All five military branches saw similar increases over the past eight years, led by the Air Force, with 7.2 percent of its ranks considered overweight or obese. Since 1992, more than 24,000 soldiers have been discharged for failing to control their weight.
At Fort Hood, nearly 1,000 soldiers have entered the post's Army Move weight management class since December, officials say.
The problem of military obesity has potentially severe ramifications for both individuals and the armed forces in general, experts say. A 2007 study in the American Journal of Health Promotion found that excess weight in the military, which is blamed for rising numbers of back and joint injuries, caused a loss of $105.6 million annually in missed work days and lower productivity. And a group of retired generals says the obesity epidemic in the civilian world is a national security threat, with more than 20 million Americans of military age too heavy too enlist.
“Data from the worldwide, representative 2002 and 2005 Department of Defense (DoD) Surveys of Health-Related Behaviors Among Active Duty Military Personnel were used to assess the prevalence of overweight and obesity ...The final response bases included 12,756 (2002) and 16,146 (2005) personnel. Results indicated that the prevalence of overweight and obesity in military personnel increased to an all-time high in 2005 (60.5%) with higher prevalence of obesity in 2005 compared to 2002 (12.9% vs. 8.7, respectively, P ≤ 0.01).
Iran on the other hand, since the Islamic revolution in 1979 has suffered relentless military and economic pressure.  No sooner had the new revolutionary government been installed, Iraq attacked; and Iran fought the far better equipped and finance Iraqi army for nine years to a standstill.  Subsequently, Iran has suffered terrorist attacks (e.g. killing of scientist) and relentless economic warfare (e.g. sanctions and embargos)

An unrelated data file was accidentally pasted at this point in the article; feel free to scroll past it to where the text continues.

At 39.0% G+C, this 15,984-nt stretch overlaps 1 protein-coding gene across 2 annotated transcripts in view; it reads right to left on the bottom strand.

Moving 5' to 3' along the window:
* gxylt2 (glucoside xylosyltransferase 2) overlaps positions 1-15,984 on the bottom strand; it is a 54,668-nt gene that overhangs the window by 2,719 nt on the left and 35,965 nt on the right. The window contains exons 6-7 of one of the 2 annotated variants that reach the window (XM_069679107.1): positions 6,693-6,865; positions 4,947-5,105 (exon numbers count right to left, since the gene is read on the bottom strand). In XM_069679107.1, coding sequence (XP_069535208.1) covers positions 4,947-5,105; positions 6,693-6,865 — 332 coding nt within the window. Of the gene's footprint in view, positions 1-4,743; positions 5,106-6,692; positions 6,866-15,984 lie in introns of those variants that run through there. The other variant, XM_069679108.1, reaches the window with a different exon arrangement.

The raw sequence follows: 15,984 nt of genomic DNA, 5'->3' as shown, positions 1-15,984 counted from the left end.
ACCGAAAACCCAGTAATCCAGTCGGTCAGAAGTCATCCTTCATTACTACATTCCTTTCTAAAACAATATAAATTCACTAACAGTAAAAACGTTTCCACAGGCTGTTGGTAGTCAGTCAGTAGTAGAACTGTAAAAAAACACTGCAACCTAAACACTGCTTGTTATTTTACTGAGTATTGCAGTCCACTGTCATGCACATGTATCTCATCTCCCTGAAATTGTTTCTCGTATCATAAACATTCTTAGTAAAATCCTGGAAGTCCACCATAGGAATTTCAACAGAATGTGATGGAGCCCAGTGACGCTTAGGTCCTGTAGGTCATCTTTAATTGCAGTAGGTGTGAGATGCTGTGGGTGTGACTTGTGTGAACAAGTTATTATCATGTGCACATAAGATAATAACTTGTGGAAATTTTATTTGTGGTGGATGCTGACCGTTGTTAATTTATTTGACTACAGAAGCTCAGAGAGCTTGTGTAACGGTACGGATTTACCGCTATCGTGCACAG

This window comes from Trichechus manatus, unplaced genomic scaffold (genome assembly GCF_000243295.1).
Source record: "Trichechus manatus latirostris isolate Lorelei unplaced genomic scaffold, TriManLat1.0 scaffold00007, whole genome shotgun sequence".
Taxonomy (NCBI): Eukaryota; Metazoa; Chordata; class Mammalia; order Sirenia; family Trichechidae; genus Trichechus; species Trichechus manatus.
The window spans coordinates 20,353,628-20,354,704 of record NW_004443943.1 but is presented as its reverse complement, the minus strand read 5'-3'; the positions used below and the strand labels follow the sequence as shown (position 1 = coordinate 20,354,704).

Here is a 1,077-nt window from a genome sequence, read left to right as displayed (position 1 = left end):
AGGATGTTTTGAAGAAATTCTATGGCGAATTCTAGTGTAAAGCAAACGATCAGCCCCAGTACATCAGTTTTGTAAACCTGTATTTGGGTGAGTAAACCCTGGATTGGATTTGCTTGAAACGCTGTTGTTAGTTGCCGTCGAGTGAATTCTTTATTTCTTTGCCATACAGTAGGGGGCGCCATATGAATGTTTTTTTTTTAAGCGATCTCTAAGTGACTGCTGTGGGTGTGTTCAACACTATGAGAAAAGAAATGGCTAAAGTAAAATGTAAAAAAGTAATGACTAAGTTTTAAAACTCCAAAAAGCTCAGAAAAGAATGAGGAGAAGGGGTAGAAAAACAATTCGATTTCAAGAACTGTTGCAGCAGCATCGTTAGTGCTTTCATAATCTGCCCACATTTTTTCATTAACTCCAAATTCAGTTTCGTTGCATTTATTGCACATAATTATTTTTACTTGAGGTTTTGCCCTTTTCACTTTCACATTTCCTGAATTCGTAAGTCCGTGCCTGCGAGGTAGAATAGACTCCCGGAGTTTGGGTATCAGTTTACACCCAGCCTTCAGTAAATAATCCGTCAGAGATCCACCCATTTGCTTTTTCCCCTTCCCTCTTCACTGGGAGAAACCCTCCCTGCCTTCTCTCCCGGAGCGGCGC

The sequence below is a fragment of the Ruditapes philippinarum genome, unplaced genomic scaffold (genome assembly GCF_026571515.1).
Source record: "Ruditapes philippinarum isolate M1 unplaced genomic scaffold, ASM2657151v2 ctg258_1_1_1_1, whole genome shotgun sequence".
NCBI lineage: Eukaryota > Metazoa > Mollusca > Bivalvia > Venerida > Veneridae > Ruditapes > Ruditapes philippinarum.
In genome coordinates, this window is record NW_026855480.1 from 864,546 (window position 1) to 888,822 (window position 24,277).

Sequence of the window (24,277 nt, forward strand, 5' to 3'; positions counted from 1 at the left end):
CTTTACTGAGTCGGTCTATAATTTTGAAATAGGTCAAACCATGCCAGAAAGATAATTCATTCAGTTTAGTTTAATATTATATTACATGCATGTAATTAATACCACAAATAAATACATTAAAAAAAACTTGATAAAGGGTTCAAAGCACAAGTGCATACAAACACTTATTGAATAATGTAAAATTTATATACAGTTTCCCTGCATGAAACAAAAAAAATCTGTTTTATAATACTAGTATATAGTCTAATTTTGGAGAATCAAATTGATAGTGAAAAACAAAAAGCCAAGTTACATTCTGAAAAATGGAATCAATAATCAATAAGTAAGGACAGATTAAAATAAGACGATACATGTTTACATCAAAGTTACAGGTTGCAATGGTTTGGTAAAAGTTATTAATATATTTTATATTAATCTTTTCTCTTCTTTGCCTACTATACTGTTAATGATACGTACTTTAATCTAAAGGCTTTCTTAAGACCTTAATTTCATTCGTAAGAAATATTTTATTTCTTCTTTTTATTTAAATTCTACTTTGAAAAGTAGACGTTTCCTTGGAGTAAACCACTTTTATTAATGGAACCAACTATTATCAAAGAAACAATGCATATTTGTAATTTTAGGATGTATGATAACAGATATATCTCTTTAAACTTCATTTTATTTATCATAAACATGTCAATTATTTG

Has the over thirty years of strife made Iran weaker?
Consider a recent Cyrus-esque statement by one of Iran's leading clerics Ayatollah Seyyed Ali Khamenei:
“These days Westerners have been creating hype about the sanctions against Iran but they do not understand that they themselves have vaccinated the Iranian nation against any sanctions with the bans imposed in the past 30 years...over the past three decades Iranians have stood up to all conspiracies and sanctions by sacrificing their lives, property, and loved ones.
As a result [of these sacrifices] we are now 100 times stronger than we were about 30 years ago.”
Also, Rear Admiral Sayyari pointed out that Iran's Navy possesses all the required capabilities... aimed at safeguarding regional security.
Relying on efficient human resources, the Iranian Navy has enhanced the deterrence power and security of the region, he noted.
If Livy and Toynbee’s Luxury Hypothesis (i.e. hard conditions create strong armies and vice versa) then American military planners should give pause before entering into a war with Iran.  While they no doubt have overwhelming material power, sooner or latter they will have to put boots on the very hard ground of the Iranian plateau, which has been sowed with the dragon’s-tooth seed, breeding hard soldiers for millennia.
In short:
“Those who don't know history are destined to repeat it”Edmond Burke.